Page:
Agriculture returned to its rightful place at the heart of this year’s Kent County Show – both literally and figuratively.
Not only did the Kent County Agricultural Society put a renewed focus on livestock, education, young people and the environmental challenges facing the industry, it changed the geography of the site to highlight the importance of cattle, sheep and pigs to this part of the world.
It meant that visitors to this year’s show, the first in three years thanks to the pandemic, were faced with pens of animals as they walked down the main access road, rather than having to hunt for the livestock in its former place to one side of the showground.
While the more commercial, less agricultural aspects of the show were still there to be enjoyed by the thousands of visitors who enjoyed great weather on all three days of the show, they played second fiddle to the animals, agricultural machinery, rural show societies and other more land-based attractions
That change reflected a determination by incoming chairman Julian Barnes to put agriculture “front and centre” of the event and boost the educational and customer-facing aspects of the show, which saw 80,000 people visit the Detling showground between Friday and Sunday.
The show also featured an education tent, set up by KCAS’ charitable education committee supported by a team from the National Fruit Show and LEAF Education and offering lots of practical, hands-on things for young people to do and learn from.
Committee member Stuart Gibbons, helping with activities that included ‘smoothie bikes’ that relied on pedal power to make a refreshing carbon-free concoction, said the aim was to raise awareness of where food came from and how it was produced, as well as highlighting technology and sustainability issues.
The involvement of the National Fruit Show team reflected another aim of the chairman and his team; to showcase the year-round nature of the extraordinary breadth of produce on offer from Kent’s growers, farmers, food and drink manufacturers and the agriculture and horticulture industry in general.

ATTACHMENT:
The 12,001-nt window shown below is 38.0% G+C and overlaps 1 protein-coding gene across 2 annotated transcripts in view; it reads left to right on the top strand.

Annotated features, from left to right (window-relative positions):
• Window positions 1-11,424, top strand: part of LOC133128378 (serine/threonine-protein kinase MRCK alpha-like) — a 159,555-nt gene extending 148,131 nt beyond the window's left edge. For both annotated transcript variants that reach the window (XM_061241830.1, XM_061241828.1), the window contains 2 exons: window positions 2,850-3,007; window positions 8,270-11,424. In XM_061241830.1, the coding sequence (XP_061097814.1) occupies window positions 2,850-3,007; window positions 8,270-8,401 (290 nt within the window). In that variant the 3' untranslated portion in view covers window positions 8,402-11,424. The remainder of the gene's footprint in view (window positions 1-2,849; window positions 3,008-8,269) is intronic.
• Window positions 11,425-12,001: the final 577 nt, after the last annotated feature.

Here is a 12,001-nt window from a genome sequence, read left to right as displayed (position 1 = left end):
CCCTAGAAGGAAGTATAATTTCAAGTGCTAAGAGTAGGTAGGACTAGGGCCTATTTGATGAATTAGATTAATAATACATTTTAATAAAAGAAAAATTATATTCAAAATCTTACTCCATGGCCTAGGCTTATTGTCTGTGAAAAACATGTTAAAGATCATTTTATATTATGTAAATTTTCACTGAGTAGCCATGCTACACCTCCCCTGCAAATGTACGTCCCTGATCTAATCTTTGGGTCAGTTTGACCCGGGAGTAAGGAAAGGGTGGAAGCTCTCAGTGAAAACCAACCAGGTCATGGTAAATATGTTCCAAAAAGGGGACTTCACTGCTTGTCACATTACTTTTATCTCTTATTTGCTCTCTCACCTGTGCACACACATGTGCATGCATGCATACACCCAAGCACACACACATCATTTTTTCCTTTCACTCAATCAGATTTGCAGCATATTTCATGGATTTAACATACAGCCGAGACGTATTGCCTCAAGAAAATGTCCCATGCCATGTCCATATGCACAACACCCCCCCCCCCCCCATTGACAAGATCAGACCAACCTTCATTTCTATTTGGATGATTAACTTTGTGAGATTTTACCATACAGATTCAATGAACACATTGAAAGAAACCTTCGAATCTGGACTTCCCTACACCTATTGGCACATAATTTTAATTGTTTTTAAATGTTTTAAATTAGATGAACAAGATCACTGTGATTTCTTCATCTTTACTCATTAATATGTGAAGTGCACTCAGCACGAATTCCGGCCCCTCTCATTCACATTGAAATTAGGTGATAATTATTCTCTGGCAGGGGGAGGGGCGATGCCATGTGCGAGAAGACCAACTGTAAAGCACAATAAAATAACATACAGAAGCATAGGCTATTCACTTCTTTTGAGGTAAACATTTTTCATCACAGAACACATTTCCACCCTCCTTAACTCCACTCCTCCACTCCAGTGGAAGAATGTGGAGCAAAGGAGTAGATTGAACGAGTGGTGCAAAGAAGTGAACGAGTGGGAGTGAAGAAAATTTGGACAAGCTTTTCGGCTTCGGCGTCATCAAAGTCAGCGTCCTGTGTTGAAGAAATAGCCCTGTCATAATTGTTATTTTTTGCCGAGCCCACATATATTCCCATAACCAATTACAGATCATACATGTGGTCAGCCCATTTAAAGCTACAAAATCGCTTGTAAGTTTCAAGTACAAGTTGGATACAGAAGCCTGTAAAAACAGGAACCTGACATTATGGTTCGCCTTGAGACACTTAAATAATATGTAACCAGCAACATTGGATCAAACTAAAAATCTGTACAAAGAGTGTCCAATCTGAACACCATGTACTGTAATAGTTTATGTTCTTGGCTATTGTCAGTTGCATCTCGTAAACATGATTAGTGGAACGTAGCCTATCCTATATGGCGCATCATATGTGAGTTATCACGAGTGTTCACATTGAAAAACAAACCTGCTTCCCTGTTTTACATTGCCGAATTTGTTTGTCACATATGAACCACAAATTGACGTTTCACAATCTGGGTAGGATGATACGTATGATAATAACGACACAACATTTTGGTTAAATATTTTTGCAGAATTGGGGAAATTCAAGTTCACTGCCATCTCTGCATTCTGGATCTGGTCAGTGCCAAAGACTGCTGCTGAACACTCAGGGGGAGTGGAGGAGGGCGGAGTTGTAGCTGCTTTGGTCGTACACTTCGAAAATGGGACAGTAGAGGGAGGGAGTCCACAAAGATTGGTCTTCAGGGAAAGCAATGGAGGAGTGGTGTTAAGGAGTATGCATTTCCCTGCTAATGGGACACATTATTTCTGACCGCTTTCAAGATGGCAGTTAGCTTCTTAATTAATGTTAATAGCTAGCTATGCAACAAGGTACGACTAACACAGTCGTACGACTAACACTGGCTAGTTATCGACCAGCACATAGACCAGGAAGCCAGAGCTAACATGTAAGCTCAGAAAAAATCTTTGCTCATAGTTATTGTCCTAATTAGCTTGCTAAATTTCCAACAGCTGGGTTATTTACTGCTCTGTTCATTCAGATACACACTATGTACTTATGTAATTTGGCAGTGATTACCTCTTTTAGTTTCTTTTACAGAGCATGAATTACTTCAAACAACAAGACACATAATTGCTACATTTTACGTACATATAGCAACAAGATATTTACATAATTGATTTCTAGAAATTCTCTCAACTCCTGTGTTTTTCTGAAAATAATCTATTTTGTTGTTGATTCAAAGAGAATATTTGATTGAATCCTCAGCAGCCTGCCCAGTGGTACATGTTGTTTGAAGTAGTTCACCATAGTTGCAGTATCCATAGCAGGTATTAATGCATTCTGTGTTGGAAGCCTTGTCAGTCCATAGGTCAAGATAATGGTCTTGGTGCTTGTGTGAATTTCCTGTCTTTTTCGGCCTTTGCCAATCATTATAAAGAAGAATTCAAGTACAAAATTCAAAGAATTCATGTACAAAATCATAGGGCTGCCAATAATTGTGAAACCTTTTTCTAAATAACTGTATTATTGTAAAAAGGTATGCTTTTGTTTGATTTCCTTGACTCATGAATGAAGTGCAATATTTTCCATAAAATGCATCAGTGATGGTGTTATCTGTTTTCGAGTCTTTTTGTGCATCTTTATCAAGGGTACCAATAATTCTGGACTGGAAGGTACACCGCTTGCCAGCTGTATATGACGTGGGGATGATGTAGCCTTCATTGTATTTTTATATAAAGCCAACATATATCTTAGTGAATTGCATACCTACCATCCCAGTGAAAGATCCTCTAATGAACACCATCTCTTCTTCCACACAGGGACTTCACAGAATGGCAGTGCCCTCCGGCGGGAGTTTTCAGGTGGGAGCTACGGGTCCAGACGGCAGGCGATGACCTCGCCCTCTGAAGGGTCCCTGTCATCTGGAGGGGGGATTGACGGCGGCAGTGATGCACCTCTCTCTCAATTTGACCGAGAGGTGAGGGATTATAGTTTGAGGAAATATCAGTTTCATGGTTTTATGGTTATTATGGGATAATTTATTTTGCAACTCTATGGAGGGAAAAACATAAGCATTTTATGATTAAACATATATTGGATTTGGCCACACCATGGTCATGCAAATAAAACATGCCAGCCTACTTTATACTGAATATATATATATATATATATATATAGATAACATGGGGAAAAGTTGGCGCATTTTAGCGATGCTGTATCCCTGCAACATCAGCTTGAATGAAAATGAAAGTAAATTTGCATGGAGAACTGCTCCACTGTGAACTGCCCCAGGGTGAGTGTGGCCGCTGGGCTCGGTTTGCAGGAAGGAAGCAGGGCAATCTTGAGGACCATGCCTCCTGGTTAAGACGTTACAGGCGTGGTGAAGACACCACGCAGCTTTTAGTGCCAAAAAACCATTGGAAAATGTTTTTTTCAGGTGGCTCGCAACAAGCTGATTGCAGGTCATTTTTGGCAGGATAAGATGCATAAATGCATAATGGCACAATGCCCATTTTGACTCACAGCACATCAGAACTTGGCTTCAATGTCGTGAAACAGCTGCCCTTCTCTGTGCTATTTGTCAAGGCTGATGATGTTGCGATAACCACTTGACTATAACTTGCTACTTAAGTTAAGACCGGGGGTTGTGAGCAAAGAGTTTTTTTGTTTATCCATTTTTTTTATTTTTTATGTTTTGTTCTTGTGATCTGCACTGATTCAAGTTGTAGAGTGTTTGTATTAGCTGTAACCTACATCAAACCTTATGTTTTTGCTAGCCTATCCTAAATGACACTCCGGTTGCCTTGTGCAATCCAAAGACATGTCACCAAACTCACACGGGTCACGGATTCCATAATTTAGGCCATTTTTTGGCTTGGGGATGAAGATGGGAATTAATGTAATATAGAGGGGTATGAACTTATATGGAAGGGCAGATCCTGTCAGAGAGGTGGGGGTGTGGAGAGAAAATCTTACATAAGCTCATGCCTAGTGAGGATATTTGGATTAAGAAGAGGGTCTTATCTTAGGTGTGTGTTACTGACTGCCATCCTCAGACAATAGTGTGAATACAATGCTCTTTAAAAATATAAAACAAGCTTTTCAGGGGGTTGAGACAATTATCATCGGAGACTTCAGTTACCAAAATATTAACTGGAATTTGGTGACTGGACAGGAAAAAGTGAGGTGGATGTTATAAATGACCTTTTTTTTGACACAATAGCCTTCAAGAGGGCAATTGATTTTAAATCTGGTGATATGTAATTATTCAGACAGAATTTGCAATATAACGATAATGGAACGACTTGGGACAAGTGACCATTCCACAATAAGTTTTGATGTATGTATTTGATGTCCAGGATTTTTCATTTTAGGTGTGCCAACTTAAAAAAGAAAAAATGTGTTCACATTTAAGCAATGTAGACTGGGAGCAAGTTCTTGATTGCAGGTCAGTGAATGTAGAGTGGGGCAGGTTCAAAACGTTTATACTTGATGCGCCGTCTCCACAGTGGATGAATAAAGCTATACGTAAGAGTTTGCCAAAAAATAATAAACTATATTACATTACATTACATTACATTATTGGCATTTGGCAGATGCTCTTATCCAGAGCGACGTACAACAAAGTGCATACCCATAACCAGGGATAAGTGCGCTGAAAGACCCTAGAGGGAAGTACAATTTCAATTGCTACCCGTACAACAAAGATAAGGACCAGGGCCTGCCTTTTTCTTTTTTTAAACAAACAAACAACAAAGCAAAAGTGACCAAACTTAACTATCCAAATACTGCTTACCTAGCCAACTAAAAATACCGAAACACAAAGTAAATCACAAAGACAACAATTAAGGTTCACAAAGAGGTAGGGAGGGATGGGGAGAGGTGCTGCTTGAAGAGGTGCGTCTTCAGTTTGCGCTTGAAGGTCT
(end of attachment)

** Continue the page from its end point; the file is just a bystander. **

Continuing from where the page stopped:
Looking back on a successful first day, Julian said that alongside playing its part in educating young people, it was important for agricultural shows and the industry as a whole to move “from being mainly B to B to being more B to C” – a reference to the need for agriculture to focus on the end user – the consumer – rather than just other business customers.
“We need to be talking to customers to highlight the quality of locally grown produce and the part it can play in a healthy, balanced diet,” he stressed.
Julian went on: “Returning post-pandemic, we were determined not simply to replicate the 2019 event but give the new team an opportunity to put the huge menu that the Garden of England offers at the heart of the show. As we look towards the society’s 100th birthday next year, this event firmly put farming and the county’s rural sector back at the forefront.”
NFU President Minette Batters toured the livestock and education areas of the show meeting handlers and young farmers before joining a lively round table session of the NextGen Fruit Group led by chairman Oli Pascal, managing director of Kent soft and top fruit business Clock House Farm.
Picking up on the theme of winning over the public at a time of considerable change in the agricultural landscape was SEF contributor and livestock expert Mark Cleverdon, who delivered the public commentary on the show classes.
“What people have got to realise is that 60% of the land in this country won’t grow strawberries, or grain, or cucumbers, but it will grow grass for grazing sheep and cattle, and that’s the starting point of a healthy, balanced diet,” he stressed.
“Food security is increasingly important, particularly when you look at what is going on in the rest of the world, so we need to be growing beef and lamb to give us milk, meat and wool, not rewilding everything. We can’t import everything we need, because that leaves us vulnerable to the kind of issues now being caused by the conflict in Ukraine.”
Livestock entries were strong, with the Supreme Beef Champion award presented to Holly Richardson and the Supreme Dairy Champion going to David Heaseman. Supreme Sheep Champion award was presented to Emma Carr. The livestock section was boosted by a large number of Kent Young Farmers, who competed against each other in their own rings close to the main entrance.